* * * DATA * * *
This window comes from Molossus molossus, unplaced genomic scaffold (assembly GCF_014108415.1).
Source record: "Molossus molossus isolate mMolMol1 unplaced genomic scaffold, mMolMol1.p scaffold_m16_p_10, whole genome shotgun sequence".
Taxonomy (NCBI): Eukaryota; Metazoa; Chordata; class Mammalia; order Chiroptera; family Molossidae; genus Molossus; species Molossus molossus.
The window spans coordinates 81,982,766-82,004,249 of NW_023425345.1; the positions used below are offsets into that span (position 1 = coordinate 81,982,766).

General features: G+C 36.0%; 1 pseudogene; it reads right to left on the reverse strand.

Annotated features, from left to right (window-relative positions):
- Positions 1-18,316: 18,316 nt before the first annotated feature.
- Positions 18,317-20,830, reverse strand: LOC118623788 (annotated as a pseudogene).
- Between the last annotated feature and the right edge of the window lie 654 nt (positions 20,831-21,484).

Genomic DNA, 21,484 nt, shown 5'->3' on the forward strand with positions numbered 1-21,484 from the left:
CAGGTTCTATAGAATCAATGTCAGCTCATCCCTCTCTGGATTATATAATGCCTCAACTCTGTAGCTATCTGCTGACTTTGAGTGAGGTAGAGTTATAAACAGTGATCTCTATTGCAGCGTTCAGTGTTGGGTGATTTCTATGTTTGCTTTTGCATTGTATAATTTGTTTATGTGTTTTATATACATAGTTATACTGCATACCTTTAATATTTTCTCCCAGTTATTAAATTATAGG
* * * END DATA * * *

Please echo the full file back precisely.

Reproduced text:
This window comes from Molossus molossus, unplaced genomic scaffold (assembly GCF_014108415.1).
Source record: "Molossus molossus isolate mMolMol1 unplaced genomic scaffold, mMolMol1.p scaffold_m16_p_10, whole genome shotgun sequence".
Taxonomy (NCBI): Eukaryota; Metazoa; Chordata; class Mammalia; order Chiroptera; family Molossidae; genus Molossus; species Molossus molossus.
The window spans coordinates 81,982,766-82,004,249 of NW_023425345.1; the positions used below are offsets into that span (position 1 = coordinate 81,982,766).

General features: G+C 36.0%; 1 pseudogene; it reads right to left on the reverse strand.

Annotated features, from left to right (window-relative positions):
- Positions 1-18,316: 18,316 nt before the first annotated feature.
- Positions 18,317-20,830, reverse strand: LOC118623788 (annotated as a pseudogene).
- Between the last annotated feature and the right edge of the window lie 654 nt (positions 20,831-21,484).

Genomic DNA, 21,484 nt, shown 5'->3' on the forward strand with positions numbered 1-21,484 from the left:
CAGGTTCTATAGAATCAATGTCAGCTCATCCCTCTCTGGATTATATAATGCCTCAACTCTGTAGCTATCTGCTGACTTTGAGTGAGGTAGAGTTATAAACAGTGATCTCTATTGCAGCGTTCAGTGTTGGGTGATTTCTATGTTTGCTTTTGCATTGTATAATTTGTTTATGTGTTTTATATACATAGTTATACTGCATACCTTTAATATTTTCTCCCAGTTATTAAATTATAGG